Tuesday, March 13, 2018

How Much Government, Really?

So I had the news on in the background while working yesterday, and I was a bit startled -- OK, not so much "startled" as "curious" to see Betsy DeVos being interviewed in regard to the whole school-shooting and gun-control topic.

Now Betsy DeVos, as you know, is the secretary, the person in charge, at the Department of Education.  I assume, since she was actually on the air and discussing the issue, that her department is going to have some non-trivial association with whatever solution Congress is going to come up with, to address the terrible situation with school shootings.

But my reaction was different.

You see, any time I see the Department of Education (or Energy, for that matter, or several other Federal entities) quoted as having done anything, or its leadership quoted as having said anything, I apply a filter. 

I don't believe, you see, that there is a need for a Federal Department of Education, since the Constitution was pretty specific about the role of the Federal government vis-a-vis the States, and the Tenth Amendment assigns that role -- because it is not specifically given to the Federal government -- to the States as a "power not delegated."

I particularly feel that way about education, because education in the 1780s, when the Constitution was drafted, is fundamentally the same as education today.  Children go to school, and they are taught what is determined, at the appropriate level of government, what they need to know.

The Founders felt that the specific decision of what is to be taught rests with the local authorities, not the Federal ones, presumably so it can be best influenced by parents.  That is why education was not made a Federal responsibility and was, by the Tenth Amendment, barred from being a Federal one.  Whatever has changed over the years in terms of what classes' content is, the Constitution still applies, to me, for that very reason -- more so even than Energy, which was not an issue in 1789 in remotely the same way.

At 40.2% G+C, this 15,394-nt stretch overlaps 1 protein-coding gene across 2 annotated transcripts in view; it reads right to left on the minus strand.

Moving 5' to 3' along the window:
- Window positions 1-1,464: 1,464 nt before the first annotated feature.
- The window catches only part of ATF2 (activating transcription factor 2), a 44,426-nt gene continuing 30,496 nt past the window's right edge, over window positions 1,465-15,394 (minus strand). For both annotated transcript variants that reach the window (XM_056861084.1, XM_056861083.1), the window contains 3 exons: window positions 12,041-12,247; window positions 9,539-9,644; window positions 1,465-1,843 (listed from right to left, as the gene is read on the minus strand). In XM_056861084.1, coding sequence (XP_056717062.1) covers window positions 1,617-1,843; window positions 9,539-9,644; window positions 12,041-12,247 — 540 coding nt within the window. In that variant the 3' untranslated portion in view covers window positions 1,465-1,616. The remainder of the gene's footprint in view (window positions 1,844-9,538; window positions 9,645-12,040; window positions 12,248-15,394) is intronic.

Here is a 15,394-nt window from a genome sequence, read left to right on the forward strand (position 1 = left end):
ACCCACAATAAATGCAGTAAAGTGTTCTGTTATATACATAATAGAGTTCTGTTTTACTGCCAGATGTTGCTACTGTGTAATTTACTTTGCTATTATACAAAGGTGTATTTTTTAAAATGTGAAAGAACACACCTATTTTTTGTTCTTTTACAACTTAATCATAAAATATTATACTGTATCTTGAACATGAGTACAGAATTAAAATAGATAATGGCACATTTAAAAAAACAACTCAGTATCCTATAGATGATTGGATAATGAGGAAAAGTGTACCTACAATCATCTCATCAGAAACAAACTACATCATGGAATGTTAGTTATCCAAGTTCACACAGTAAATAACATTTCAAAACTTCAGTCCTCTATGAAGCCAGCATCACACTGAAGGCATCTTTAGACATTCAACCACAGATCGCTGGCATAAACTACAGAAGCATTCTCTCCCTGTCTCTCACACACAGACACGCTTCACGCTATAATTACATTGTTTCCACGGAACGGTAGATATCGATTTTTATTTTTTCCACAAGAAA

Feeling that way, I saw Mrs. DeVos and immediately thought, "That's not her job as Secretary, it is a law-enforcement issue and should be under the purview of the Department of Justice.  Justice yes, Education no.  Now, since we have such a department, I get that she is not exactly uninvolved, and would expect to have to provide input, but I think any initiatives need to rest solely within Justice.

We have a Special Counsel investigation into Russian collusion with the Trump campaign, an investigation which is certainly, at this point, wasting taxpayer money by its existence, having found exactly no such collusion.  Yet we also have committees in the House (which finally, mercifully dismissed the whole thing just last night), and in the Senate doing exactly the same thing, and I believe that Justice is doing stuff in that area as well.

Now I have a friend, Al Graham, who was a fraternity brother in the Phi Delt house at MIT, a couple years older than I.  He was an All-American swimmer as an undergrad, and one of my favorite guys in the house, a reason I pledged there.  A group of us, back then, were watching the 1972 Olympics together, when the exploits of Mark Spitz, the multi-gold medal swimmer came up.

Al had a very understated sense of humor when he chose, and this time he drily suggested that seven gold medals meant that there was too much going on.  "There should be one medal for 'swimming'", he insisted, "and one medal for 'running', and one for 'jumping'".  It seemed far too complex, he insisted, to have so many competitions for what seemed to be the same actual sport in his eyes.

I don't know what Al would think today, but his words came back to me when I thought about how taxpayers were paying for too many different entities to do the same thing, when only one of them -- the best-qualified and most constitutionally-suitable -- should be doing so.  There should be one committee to investigate X, I'm sure he would say, and another to investigate Y, and one Cabinet department to do Z.  If we are talking about crime, it is the Justice Department ... period.

Maybe Al should have been president.  Or maybe the fellow running things from the White House today, who appears very open to that kind of efficiency with tax dollars, well, maybe he could start turning even more of that kind of thinking into refining duplicative efforts.

Or maybe Congress just needs to read this column a bit more.

Copyright 2018 by Robert Sutton
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